But they ran into problems with the HDB again. He was told that the money in his CPF Retirement Account could not all be used to purchase a flat.

The HDB, however, told him that it could give him a loan of $57,000 to purchase a flat under the NCSS and that he could use a part ($28,000) of his CPF Retirement Account as well. However, the total amount of $85,000 would still not be enough to get the couple a flat in the open market. He requested that the CPF Board released the rest of his funds in his Retirement Account.

His request was denied.

Singaporeans above 55 are required to retain a minimum sum of $94,600 in their Retirement Account – half of which must be in cash and the other half in the form of property pledge.

Mr Silvalinkam was informed by the CPF Board that he would be able to draw on his Retirement Account for his living expenses when he has reached 64 – seven years from now.

The HDB explained to him that he needed to retain $47,300 as his part of the minimum sum of $94,600. “It is important that the Retirement Account savings is preserved as it may be the only source of income which members can turn to for financing living expenses when they reach their draw-down age,” the CPF Board explained in a letter to him.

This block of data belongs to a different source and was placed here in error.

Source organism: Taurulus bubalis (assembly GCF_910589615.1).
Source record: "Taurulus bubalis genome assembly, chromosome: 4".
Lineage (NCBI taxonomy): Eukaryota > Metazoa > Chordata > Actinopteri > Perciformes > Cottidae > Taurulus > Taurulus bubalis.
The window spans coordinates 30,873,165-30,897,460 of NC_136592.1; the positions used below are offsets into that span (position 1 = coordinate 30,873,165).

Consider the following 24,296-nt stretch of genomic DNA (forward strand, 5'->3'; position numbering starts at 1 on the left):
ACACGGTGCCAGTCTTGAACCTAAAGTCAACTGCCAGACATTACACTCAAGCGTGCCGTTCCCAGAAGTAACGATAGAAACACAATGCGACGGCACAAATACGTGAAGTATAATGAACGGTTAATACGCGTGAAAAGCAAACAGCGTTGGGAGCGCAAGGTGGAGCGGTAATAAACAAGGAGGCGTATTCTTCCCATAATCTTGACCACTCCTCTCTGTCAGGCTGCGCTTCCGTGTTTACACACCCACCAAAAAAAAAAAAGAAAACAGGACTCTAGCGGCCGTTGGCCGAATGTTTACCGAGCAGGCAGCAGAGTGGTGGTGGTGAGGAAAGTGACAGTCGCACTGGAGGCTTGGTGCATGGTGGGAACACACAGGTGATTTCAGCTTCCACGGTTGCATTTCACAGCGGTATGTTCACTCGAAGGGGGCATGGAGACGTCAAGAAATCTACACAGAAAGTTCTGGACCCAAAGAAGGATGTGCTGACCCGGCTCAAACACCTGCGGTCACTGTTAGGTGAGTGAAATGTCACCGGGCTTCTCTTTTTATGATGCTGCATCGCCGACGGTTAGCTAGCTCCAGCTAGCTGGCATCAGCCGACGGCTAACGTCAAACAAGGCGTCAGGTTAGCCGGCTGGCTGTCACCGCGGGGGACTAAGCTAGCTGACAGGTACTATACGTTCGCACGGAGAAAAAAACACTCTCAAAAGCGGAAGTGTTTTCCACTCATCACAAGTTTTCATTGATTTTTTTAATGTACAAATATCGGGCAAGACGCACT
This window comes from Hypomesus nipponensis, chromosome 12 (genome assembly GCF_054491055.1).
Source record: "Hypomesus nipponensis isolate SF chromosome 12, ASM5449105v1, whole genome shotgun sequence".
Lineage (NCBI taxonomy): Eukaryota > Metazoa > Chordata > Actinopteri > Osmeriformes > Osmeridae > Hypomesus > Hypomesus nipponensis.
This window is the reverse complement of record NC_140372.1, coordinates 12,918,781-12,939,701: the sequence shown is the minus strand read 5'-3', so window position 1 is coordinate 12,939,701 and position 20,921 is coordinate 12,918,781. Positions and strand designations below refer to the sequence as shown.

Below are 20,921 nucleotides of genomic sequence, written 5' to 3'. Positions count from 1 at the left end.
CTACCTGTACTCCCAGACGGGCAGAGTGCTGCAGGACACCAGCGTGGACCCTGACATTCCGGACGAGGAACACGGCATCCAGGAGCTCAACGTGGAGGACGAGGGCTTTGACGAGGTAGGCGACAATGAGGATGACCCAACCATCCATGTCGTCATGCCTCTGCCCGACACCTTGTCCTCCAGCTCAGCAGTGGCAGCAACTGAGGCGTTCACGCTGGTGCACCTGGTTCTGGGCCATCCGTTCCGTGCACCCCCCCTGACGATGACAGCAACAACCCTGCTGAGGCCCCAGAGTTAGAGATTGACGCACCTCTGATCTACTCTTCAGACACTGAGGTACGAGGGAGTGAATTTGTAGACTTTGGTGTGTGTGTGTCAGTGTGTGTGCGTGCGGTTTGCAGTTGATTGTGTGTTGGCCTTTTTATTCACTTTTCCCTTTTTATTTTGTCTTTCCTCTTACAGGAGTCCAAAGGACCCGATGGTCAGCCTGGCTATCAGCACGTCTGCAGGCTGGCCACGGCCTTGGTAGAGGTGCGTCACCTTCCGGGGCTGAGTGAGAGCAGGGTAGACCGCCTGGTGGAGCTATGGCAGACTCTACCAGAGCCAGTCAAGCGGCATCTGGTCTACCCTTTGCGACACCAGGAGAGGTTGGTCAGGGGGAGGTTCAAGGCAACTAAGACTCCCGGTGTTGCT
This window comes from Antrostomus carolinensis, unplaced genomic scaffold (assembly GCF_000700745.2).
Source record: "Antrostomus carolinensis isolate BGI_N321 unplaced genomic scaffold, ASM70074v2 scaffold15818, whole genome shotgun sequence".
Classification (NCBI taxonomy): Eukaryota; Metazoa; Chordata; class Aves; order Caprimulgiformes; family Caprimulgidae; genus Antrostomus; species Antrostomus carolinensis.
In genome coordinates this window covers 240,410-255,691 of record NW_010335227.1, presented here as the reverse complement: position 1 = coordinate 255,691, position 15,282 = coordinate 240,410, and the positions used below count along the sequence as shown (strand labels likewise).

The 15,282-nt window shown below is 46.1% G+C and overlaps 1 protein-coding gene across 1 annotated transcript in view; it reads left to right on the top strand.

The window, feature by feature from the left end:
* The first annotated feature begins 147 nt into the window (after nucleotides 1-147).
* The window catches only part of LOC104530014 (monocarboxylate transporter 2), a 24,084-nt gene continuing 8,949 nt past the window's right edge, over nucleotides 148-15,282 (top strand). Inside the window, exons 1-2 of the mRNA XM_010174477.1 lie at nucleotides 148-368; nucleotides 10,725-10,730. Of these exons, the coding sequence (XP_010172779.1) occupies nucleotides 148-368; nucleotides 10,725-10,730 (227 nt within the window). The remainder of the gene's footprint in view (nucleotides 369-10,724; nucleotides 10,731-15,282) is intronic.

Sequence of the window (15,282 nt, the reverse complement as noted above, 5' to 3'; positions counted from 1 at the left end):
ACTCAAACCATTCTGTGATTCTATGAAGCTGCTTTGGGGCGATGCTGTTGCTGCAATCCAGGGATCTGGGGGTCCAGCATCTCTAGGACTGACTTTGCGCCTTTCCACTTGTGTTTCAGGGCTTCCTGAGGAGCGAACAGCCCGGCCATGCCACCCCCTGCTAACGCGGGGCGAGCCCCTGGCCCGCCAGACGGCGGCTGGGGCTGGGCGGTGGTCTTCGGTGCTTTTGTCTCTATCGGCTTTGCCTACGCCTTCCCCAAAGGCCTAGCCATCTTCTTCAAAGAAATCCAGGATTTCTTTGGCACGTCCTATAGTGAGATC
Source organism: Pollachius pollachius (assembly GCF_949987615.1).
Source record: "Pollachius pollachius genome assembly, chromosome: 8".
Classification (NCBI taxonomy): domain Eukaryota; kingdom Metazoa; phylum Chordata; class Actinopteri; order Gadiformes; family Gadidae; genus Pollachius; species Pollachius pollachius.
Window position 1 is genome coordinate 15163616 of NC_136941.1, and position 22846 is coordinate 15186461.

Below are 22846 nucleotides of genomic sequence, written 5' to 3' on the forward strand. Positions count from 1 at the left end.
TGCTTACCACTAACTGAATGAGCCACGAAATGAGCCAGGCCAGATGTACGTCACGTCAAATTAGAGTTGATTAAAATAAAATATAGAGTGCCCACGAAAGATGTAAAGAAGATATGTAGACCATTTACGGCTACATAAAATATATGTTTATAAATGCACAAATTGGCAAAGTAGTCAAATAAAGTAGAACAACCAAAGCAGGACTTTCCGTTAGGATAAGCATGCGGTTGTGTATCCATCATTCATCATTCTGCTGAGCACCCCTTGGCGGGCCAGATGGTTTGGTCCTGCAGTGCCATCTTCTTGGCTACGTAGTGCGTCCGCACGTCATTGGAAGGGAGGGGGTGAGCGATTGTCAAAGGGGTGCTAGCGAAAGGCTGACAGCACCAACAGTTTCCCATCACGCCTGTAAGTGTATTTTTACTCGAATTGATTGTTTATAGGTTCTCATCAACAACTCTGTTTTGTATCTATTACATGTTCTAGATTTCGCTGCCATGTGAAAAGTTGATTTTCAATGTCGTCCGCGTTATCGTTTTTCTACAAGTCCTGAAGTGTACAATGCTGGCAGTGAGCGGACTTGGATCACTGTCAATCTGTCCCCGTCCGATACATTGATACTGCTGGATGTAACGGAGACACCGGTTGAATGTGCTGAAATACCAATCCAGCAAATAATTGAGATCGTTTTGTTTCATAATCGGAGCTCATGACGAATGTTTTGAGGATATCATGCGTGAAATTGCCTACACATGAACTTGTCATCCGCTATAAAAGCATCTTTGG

But this left Mr Silvalinkam bewildered. “Why can’t they release my CPF money so I can have a roof over my head?” he asked. He feels that he is being caught in a no-way-out situation.

Thus began a 5-month long attempt to get the HDB to reverse its decision. Mr Silvalinkam turned to his friend, Mr Viswa (not his real name), for help in writing to his Members of Parliament and with the various government departments. So far, he has approached almost all the MPs in his constituency – Mr Lee Hsien Loong, Mr Wee Siew Kim, Mr Inderjit Singh, Mr Ho Peng Kee and had approached the secretary of the Minister of State for National Development, Mrs Grace Fu, as well. All to no avail.

He suffered a heart attack in 2005 and sees a doctor every month. “It costs at least $150 each time,” he says. He visits a cardiologist every four months for his condition.

He sleeps at Bishan Park on weekends and on some week days so that he can save money when he goes to work. He works in Ang Mo Kio and he stays on some days with his sister and her three teenage children in her one-room rental flat in Boon Lay. “It’s expensive to travel from Ang Mo Kio to Boon Lay,” he explained. “On weekends, I sleep at Bishan Park to save money.” Mr Silvalinkam told TOC. He would wash up at coffeeshops in the mornings before going to work.

Mr Silvalinkam told TOC that his wife had tried applying for a job several times but has been unsuccessful. She is in Singapore on a Long-term Social Visit Pass, thanks to PM Lee who had helped her obtain it. She too is presently living with Mr Silvalinkam’s sister. “She sleeps in the balcony,” Mr Silvalinkam told TOC. When he is at the place, he too sleeps in the balcony with his wife.

In his last few correspondences with the HDB in October, the HDB continues to deny him his request. His friend, Mr Viswa, has referred him to the Ang Mo Kio Family Service Centre for help.

The HDB, when told about this, replied that it is waiting for the centre’s report.

"My age is catching up with me now," Mr Silvalinkam said wistfully. "I am already 57."